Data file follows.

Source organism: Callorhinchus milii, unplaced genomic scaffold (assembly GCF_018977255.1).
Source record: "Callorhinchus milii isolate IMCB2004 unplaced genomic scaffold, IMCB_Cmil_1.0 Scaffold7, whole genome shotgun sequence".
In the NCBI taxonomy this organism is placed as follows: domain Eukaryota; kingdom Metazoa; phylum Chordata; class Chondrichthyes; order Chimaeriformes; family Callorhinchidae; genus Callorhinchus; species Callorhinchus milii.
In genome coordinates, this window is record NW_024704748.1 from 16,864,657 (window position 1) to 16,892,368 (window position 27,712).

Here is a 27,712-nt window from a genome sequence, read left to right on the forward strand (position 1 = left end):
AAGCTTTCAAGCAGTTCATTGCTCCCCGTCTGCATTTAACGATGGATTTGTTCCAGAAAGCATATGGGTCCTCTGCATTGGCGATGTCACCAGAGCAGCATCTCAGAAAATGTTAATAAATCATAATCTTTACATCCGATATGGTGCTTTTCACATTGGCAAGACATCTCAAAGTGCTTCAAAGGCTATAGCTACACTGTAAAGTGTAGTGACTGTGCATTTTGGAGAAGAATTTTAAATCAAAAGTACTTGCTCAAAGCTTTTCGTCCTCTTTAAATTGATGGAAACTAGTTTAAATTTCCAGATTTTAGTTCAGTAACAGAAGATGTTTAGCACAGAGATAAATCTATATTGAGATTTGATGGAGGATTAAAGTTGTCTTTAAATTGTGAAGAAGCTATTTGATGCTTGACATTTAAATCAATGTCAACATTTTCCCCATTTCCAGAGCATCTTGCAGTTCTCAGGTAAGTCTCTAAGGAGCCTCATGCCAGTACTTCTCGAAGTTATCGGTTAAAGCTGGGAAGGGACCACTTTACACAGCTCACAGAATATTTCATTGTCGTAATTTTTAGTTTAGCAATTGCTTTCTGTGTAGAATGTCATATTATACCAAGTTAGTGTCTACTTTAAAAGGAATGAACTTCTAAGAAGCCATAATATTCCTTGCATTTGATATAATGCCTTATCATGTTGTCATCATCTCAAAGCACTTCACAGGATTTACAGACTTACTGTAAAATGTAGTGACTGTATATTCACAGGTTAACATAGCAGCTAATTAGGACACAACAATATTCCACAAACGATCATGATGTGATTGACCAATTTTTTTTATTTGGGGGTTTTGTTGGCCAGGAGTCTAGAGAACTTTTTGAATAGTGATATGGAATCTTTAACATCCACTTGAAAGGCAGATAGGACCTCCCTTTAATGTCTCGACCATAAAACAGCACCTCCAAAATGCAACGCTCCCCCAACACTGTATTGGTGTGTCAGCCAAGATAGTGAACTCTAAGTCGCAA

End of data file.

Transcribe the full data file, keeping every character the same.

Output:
Source organism: Callorhinchus milii, unplaced genomic scaffold (assembly GCF_018977255.1).
Source record: "Callorhinchus milii isolate IMCB2004 unplaced genomic scaffold, IMCB_Cmil_1.0 Scaffold7, whole genome shotgun sequence".
In the NCBI taxonomy this organism is placed as follows: domain Eukaryota; kingdom Metazoa; phylum Chordata; class Chondrichthyes; order Chimaeriformes; family Callorhinchidae; genus Callorhinchus; species Callorhinchus milii.
In genome coordinates, this window is record NW_024704748.1 from 16,864,657 (window position 1) to 16,892,368 (window position 27,712).

Here is a 27,712-nt window from a genome sequence, read left to right on the forward strand (position 1 = left end):
AAGCTTTCAAGCAGTTCATTGCTCCCCGTCTGCATTTAACGATGGATTTGTTCCAGAAAGCATATGGGTCCTCTGCATTGGCGATGTCACCAGAGCAGCATCTCAGAAAATGTTAATAAATCATAATCTTTACATCCGATATGGTGCTTTTCACATTGGCAAGACATCTCAAAGTGCTTCAAAGGCTATAGCTACACTGTAAAGTGTAGTGACTGTGCATTTTGGAGAAGAATTTTAAATCAAAAGTACTTGCTCAAAGCTTTTCGTCCTCTTTAAATTGATGGAAACTAGTTTAAATTTCCAGATTTTAGTTCAGTAACAGAAGATGTTTAGCACAGAGATAAATCTATATTGAGATTTGATGGAGGATTAAAGTTGTCTTTAAATTGTGAAGAAGCTATTTGATGCTTGACATTTAAATCAATGTCAACATTTTCCCCATTTCCAGAGCATCTTGCAGTTCTCAGGTAAGTCTCTAAGGAGCCTCATGCCAGTACTTCTCGAAGTTATCGGTTAAAGCTGGGAAGGGACCACTTTACACAGCTCACAGAATATTTCATTGTCGTAATTTTTAGTTTAGCAATTGCTTTCTGTGTAGAATGTCATATTATACCAAGTTAGTGTCTACTTTAAAAGGAATGAACTTCTAAGAAGCCATAATATTCCTTGCATTTGATATAATGCCTTATCATGTTGTCATCATCTCAAAGCACTTCACAGGATTTACAGACTTACTGTAAAATGTAGTGACTGTATATTCACAGGTTAACATAGCAGCTAATTAGGACACAACAATATTCCACAAACGATCATGATGTGATTGACCAATTTTTTTTATTTGGGGGTTTTGTTGGCCAGGAGTCTAGAGAACTTTTTGAATAGTGATATGGAATCTTTAACATCCACTTGAAAGGCAGATAGGACCTCCCTTTAATGTCTCGACCATAAAACAGCACCTCCAAAATGCAACGCTCCCCCAACACTGTATTGGTGTGTCAGCCAAGATAGTGAACTCTAAGTCGCAA